And then you can start to think of the next step after that is how can I create a test to validate this assumption? There’s a lot of documentation we have that we walk through. How do you create a good test? What makes a good test? How do I do that?

Erin Srebinski: [00:04:33] Yeah, going back, like you said, you need someone else in the room and I think that’s true. When you have just you and a business partner, you are both on the same page, you’re riffing on the same thing. Someone that isn’t invested in the product is like, “Whoa, Whoa, no, you can’t do that.”

So I think you’re right, having a third party is essential to poking holes in it. Right?

Josh Barker: [00:04:52] Yeah. That’s right.

Erin Srebinski: [00:04:54] Some of these exercises, what other ones do we do to like help clients go through and like give me an example of a test, I guess, like what kind of things have we done before?

Josh Barker: [00:05:05] Absolutely. Good question. When you’re in the MVT stage, the key word is assumptions, right? Making sure we have a focus on that. Whether we’re going through a Business Model Canvas. We’re talking about the perceived personas and their target market. We’re talking about journey mapping because we’ll often do journey mapping. We’ve been approached by people that have successful software businesses that are earning revenue and they’re wondering about things like, should I add this new feature? If you have an existing SaaS product, it doesn’t mean that everything you build is going to turn to gold. Right? The value of a piece of software, if you have it built, is also in not only the features you put in, but the features you leave out. Giving it an extreme focus.

What we did with one of our customers was we actually outlined a proposition of a new product offering our new feature, a sub feature under their core product offering. We helped them get to the question of, should we build this? So a very small minimum viable test could be, if you have an existing product: put in a click, put in a page, put in something to go perform this action that you would normally kind of wire up to the real product offering.

When they click on it, it would just bring them to a screen that says coming soon and we’re measuring for engagement to see if this is something that’s worth building. The nice thing is, is if you wire up analytics behind how many clicks you receive and further when they go to that next screen click to request or add comments. You can start to get this feedback and this data of how many people visited this page and how many people actually clicked on this thing. Then you start to gather quantitative data on whether or not you should build an app or feature.

There’s a lot of these small tests you can run. If you don’t have an existing product, often a very simple thing is to ask yourself, “Where are a potential set of users?”  If you have assumptions you’re making about a target market. Oftentimes if it’s a consumer app it’s on Facebook, or if it’s a business to business service or app, or a product , you can do it through LinkedIn.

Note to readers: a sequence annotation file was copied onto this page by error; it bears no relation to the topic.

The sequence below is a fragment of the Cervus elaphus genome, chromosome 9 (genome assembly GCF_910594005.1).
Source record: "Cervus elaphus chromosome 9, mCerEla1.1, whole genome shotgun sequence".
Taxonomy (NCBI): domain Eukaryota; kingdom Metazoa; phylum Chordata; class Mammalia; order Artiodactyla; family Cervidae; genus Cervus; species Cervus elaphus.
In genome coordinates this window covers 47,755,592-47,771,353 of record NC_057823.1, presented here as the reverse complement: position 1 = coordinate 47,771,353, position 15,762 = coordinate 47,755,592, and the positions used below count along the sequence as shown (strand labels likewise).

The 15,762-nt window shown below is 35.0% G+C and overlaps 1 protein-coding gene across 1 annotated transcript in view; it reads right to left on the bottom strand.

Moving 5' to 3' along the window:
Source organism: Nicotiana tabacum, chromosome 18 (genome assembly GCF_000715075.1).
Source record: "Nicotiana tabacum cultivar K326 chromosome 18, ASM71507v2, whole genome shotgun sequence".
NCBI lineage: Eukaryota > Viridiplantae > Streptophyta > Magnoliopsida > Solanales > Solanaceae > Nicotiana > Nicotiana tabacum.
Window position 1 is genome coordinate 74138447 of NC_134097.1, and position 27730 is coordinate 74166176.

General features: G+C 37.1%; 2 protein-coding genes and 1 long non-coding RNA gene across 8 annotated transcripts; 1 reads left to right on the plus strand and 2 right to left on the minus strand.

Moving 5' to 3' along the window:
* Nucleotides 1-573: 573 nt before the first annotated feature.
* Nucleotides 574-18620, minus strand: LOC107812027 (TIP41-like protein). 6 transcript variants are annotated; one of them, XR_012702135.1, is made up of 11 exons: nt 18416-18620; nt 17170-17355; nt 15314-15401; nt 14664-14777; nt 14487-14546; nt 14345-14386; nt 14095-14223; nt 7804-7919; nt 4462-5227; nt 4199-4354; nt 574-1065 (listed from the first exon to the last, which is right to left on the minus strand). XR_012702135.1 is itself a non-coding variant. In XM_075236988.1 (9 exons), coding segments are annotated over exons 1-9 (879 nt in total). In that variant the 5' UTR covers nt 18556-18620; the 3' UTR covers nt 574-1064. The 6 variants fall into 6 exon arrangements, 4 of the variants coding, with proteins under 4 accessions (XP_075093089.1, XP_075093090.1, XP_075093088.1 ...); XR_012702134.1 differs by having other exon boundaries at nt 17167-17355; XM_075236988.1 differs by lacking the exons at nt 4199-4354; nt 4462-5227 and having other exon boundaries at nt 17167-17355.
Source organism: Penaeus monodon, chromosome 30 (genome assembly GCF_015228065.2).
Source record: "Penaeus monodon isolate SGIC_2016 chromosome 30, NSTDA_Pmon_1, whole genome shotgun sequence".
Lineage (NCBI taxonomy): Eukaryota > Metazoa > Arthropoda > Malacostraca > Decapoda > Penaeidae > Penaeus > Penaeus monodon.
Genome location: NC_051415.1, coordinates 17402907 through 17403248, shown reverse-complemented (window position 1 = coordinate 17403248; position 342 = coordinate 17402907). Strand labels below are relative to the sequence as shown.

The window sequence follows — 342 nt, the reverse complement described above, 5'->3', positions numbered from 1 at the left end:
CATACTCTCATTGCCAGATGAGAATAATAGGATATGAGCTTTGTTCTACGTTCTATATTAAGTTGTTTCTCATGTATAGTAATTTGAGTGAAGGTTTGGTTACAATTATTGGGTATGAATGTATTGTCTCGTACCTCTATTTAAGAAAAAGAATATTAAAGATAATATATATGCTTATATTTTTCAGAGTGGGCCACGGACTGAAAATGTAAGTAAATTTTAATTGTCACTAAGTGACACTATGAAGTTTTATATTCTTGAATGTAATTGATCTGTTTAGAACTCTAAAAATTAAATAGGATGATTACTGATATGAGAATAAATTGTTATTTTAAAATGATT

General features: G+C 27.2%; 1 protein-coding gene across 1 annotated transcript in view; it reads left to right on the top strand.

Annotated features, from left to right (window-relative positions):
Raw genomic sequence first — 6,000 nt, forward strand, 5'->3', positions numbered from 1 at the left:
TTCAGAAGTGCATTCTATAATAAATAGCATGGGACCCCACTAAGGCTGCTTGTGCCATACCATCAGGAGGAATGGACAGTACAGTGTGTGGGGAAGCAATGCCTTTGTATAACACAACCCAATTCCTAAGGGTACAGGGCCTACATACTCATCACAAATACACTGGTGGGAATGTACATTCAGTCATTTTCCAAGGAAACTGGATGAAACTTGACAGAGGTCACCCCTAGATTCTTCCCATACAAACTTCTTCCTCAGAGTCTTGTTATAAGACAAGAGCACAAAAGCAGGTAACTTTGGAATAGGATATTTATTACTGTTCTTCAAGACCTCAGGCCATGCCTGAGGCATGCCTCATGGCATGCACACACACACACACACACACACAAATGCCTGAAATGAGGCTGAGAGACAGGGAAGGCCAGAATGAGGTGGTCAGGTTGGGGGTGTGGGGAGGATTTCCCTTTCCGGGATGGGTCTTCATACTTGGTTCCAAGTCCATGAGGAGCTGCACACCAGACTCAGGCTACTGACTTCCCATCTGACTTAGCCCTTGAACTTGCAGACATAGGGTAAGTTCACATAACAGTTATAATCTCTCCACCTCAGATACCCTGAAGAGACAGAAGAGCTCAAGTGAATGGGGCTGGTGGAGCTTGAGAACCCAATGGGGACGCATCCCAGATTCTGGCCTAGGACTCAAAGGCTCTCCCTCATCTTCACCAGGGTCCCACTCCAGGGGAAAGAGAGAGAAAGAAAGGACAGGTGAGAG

It’s asking yourself, where are my customers or the potential target market? And then you’ll have an idea on what the value proposition is. It is a very simple exercise. For a consumer driven app, create a quick Facebook ad that is very targeted to explain what it is and a quick value proposition.

Cast that out to the target market on Facebook. And then you can measure again, based on clicks, or if you decide to do a landing page based on how many people to stay on the landing page, bounce rates, you’ll start to gather a lot of data about whether or not you should. That’s such a fast way of knowing whether or not you should proceed to the next step versus going out and building the thing right away. You’re just analyzing, should you?

Erin Srebinski: [00:08:00] Yeah. I mean, that makes sense. So essentially, before you engage, you should have some of these tests done, or you can do them with us obviously, but it’s  basically testing your assumptions. That’s  the focus before you build software, is there any other things like questions you should consider or things that you just need to take into account before you do this?

Josh Barker: [00:08:22] Yeah, I think the biggest thing is asking yourself if you validated those assumptions, then the next step as you go through the funnel go down to the MVP stage, build a rapid prototype that might include code. It might not. It can be a quick prototype in terms of pictures strewn together and gathering feedback. Once you validate those two parts of the funnel, if you’re asking yourself when you should go build an app or feature, I always say, wait to the very last minute until you’ve received enough validation.

I’ve learned this enough in my career. And what’s so funny is this is coming from an engineer too, right. As an engineer, as we want to go build something right away. So it’s taken everything in me to retrain that brain pattern to say, no, I’m not going to go build something. I’m going to go and validate that first. Once I have the appropriate amount of validation, I’ll go build it.